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The Field Calculator uses the Calculate Field tool, and like many geoprocessing tools it honors at least some of geoprocessing environments. If the input is spatial (i.e., not a table), and the extent has been set, the calculation will be limited only to those features/records that are within the extent. If the extent doesn't cover any features, no ...


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The Extent object supports a 'disjoint' (i.e. does not intersect) method. Try something like: for mxdname in arcpy.ListFiles('*.mxd'): print mxdname mxd = arcpy.mapping.MapDocument(os.path.join(env.workspace, mxdname)) df = arcpy.mapping.ListDataFrames(mxd, "Layers")[0] for lyr in arcpy.mapping.ListLayers(mxd, "" ,df): if ...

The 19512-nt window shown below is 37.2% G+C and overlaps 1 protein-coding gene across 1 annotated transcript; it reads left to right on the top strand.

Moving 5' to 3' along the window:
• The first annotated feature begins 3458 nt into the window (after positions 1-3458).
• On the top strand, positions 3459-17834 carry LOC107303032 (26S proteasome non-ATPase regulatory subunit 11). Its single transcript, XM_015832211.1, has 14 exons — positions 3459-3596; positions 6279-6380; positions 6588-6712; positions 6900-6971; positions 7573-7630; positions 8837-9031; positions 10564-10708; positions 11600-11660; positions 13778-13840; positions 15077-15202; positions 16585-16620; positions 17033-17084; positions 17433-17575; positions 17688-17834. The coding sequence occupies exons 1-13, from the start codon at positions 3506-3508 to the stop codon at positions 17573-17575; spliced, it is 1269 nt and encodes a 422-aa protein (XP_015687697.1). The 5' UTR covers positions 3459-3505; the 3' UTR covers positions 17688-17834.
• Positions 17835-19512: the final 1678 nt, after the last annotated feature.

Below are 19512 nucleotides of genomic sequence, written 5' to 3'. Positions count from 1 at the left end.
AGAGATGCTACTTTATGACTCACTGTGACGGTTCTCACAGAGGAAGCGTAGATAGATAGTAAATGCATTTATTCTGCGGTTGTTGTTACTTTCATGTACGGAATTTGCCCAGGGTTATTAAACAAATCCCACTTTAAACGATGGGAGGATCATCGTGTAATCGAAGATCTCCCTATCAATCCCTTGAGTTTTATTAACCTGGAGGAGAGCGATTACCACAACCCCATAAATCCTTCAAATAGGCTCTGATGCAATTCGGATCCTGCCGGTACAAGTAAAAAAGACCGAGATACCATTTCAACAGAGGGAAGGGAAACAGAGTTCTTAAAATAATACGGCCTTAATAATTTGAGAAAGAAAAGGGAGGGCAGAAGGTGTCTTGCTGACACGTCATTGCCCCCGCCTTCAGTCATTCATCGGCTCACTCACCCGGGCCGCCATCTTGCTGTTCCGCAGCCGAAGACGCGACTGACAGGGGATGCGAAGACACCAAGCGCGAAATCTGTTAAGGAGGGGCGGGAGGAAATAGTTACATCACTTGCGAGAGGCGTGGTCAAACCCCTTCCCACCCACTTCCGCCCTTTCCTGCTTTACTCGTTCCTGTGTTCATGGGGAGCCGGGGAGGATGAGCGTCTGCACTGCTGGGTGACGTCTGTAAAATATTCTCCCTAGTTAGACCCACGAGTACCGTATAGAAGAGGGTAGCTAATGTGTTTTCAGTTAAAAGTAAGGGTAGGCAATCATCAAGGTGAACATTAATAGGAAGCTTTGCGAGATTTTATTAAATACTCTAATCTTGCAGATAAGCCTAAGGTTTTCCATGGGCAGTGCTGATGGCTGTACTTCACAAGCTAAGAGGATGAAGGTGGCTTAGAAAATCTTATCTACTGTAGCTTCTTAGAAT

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One way to do this is to create a polygon feature layer of the dataframe extent, then you may select features in your dataframe to see if they intersect the extent polygon. http://anothergisblog.blogspot.com/2011/06/dataframe-object.html mxd = arcpy.mapping.MapDocument("CURRENT") df = arcpy.mapping.ListDataFrames(mxd)[0] layers = ...


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To squeeze out every little bit of your code, you should get rid of the main bottleneck, plus lower the redundancy, like here. The code can run under 200ms, which is very good compared to the original 500ms runtime. The main bottleneck is in the createCircle function. If you don't need every point to be present in a separate layer, you should pull the layer ...



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